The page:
I guess one measure of our success is Nobel Prize winners. Three kiwis have won Nobel prizes: Ernest Rutherford (1908 for splitting the atom and other work on radioactive substances), Maurice Wilkins (1962 Nobel for his contribution to the discovery of the structure of DNA) and Alan McDiarmid (2000 for his contribution to the discovery and development of electrically conductive polymers).

New Zealand also ranks highly on global innovation assessments and has a strong reputation for innovation in areas like agriculture, government policy, film-making and technology. This forms part of New Zealand’s appeal as a location for study.

And let’s not forget New Zealand’s fabulous scenery and the wide range of leisure activities available throughout the country. Auckland and Wellington are routinely ranked among the world’s most liveable cities.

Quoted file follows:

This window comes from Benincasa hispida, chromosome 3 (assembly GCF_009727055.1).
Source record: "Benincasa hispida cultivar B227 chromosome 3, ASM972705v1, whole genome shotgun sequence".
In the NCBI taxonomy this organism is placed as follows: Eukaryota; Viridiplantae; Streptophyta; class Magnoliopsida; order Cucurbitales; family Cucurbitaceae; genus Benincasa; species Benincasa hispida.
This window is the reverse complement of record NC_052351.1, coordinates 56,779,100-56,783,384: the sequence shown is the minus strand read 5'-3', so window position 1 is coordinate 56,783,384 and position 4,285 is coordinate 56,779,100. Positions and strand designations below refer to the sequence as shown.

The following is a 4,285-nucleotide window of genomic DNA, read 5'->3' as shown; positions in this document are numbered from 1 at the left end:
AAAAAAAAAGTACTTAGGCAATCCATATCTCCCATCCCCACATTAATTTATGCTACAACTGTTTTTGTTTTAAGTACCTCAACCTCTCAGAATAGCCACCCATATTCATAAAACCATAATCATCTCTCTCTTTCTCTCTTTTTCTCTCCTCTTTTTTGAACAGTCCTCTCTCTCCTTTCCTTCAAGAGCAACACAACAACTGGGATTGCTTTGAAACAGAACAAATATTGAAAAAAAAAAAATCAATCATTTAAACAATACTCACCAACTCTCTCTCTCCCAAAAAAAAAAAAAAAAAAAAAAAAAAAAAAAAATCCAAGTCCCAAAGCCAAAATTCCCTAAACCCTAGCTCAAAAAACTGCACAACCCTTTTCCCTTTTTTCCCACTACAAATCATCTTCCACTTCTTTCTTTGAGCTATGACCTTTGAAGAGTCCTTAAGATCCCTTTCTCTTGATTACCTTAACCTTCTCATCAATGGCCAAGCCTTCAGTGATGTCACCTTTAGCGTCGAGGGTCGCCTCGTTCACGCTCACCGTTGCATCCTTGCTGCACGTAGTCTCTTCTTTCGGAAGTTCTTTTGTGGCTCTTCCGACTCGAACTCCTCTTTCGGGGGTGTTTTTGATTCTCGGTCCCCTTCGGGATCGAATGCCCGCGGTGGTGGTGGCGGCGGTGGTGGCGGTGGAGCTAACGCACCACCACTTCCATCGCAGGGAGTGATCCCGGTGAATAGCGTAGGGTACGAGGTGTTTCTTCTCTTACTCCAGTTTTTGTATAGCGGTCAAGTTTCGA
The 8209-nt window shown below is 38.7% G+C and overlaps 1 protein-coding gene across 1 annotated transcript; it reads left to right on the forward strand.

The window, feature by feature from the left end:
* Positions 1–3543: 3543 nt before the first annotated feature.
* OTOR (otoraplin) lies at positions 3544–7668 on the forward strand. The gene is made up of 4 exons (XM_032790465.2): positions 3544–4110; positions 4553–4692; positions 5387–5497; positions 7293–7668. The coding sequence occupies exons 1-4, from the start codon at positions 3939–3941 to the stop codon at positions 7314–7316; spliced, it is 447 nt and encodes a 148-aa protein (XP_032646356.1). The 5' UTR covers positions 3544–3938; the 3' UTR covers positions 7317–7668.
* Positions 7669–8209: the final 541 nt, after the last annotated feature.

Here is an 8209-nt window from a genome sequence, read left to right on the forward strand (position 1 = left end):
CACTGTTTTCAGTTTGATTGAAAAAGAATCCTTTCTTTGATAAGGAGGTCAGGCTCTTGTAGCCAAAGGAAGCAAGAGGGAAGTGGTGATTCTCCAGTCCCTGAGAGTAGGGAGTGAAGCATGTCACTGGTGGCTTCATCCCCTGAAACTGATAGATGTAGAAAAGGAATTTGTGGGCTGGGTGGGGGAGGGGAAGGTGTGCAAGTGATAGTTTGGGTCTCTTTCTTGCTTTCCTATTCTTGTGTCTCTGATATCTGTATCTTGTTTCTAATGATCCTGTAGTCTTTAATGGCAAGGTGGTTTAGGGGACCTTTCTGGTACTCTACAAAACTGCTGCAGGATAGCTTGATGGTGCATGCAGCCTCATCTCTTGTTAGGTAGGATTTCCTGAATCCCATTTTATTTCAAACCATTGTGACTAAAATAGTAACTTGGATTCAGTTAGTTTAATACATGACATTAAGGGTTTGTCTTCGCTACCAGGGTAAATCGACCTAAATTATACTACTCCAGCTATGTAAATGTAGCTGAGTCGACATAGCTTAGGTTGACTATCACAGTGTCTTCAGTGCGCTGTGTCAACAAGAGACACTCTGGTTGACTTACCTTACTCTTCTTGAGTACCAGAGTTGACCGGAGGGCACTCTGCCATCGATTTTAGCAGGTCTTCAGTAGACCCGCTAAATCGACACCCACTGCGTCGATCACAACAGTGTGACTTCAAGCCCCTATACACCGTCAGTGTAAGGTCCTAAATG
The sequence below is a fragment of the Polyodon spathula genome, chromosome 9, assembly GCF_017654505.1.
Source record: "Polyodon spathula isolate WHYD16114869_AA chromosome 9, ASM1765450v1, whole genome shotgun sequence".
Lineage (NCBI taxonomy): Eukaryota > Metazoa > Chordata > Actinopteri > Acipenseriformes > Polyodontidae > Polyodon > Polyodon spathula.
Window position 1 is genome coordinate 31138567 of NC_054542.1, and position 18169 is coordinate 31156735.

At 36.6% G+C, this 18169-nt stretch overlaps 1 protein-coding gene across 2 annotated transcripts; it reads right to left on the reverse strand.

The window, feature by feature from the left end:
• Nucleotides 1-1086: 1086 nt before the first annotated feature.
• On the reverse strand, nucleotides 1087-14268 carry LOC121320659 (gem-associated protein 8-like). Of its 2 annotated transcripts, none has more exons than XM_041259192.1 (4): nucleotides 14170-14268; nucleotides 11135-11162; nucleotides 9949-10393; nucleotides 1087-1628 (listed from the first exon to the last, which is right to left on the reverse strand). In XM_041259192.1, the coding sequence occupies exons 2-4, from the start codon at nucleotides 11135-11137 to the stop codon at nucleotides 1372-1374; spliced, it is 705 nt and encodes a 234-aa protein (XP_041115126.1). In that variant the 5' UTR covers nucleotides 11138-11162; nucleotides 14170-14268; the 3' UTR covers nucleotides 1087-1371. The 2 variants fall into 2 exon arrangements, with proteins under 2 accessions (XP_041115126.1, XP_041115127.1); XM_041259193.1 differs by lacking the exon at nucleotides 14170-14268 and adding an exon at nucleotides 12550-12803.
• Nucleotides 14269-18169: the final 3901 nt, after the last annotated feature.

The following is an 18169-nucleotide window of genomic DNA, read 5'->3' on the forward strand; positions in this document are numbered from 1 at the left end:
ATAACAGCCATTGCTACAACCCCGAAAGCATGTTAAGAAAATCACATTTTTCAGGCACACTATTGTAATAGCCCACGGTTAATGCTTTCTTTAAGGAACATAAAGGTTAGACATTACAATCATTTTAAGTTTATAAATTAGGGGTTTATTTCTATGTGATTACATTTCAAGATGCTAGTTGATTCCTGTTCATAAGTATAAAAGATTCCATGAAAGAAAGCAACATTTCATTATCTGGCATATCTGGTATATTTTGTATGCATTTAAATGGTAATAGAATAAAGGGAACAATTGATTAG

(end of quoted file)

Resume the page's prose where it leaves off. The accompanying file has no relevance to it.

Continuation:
So whether we’re talking quality of education, quality of life, affordability, that x factor around innovation or friendliness, New Zealand really does have it all.

Indonesia – relationship-building for mutual benefit

We have awarded scholarships to Indonesians to study in New Zealand for about 60 years. Currently we offer 50 postgraduate scholarships each year to Indonesians, up from 15 awards in 2010.

Our NZ Embassy site and the NZ Aid site have more information on the scheme. The 2013 round closed in April, but there will be another application round starting in early 2014.

Applications close mid-April each year for awardees who plan to start studies in the following academic year (usually in February and July).

We signed an education agreement with Indonesia in 2011 to share education policy experience and insights. Early childhood education has been an early priority. The next meeting of the working group to manage the relationship is scheduled to be held in Indonesia in August.